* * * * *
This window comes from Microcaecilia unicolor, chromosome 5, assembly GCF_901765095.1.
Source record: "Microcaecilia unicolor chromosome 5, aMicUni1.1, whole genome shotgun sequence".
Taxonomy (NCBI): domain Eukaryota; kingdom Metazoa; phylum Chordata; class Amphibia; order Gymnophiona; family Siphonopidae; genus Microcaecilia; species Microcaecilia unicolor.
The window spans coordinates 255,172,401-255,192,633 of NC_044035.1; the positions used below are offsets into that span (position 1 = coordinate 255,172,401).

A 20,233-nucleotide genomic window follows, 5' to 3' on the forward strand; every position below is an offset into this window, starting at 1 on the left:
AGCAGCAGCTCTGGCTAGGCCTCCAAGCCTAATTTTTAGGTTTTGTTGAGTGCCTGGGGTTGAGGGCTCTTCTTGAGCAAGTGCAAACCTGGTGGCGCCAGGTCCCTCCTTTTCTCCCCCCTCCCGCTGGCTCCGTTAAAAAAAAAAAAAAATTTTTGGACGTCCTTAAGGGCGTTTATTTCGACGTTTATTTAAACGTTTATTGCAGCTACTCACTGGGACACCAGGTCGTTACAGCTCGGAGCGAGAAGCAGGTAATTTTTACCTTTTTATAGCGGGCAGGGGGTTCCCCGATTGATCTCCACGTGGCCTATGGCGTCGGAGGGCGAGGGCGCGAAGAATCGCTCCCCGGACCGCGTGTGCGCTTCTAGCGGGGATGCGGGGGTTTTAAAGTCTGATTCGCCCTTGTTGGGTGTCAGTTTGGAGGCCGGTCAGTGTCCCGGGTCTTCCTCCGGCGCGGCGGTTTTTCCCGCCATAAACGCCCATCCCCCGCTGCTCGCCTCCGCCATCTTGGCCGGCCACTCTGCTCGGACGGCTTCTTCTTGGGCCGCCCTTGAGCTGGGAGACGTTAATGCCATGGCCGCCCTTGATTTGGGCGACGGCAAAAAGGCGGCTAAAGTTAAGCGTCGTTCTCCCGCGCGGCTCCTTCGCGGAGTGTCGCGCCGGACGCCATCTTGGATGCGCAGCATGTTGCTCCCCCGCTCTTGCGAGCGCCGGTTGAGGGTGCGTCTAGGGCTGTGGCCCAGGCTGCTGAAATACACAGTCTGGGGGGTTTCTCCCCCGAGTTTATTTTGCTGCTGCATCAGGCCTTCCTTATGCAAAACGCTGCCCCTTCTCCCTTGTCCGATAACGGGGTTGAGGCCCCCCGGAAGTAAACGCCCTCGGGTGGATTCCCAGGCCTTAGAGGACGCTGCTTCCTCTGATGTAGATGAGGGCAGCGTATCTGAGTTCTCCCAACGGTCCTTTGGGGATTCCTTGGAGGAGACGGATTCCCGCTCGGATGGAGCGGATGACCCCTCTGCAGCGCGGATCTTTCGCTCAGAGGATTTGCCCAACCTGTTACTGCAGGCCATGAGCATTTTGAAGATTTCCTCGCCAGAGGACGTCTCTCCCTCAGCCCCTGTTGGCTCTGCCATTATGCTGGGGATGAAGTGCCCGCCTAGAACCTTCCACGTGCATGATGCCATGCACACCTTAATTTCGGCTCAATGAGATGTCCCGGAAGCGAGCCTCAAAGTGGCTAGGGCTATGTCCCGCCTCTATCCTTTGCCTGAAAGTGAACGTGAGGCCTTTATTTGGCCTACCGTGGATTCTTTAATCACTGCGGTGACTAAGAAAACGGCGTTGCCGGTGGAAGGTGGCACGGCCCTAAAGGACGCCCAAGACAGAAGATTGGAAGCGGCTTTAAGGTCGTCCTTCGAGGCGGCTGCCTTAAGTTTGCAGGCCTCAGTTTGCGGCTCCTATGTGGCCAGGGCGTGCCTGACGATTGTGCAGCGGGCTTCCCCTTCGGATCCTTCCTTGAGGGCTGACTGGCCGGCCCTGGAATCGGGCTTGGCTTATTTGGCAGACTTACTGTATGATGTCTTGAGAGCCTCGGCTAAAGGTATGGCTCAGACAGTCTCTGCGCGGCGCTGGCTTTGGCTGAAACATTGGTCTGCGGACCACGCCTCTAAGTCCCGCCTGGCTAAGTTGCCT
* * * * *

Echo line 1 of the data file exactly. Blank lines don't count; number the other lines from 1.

This window comes from Microcaecilia unicolor, chromosome 5, assembly GCF_901765095.1.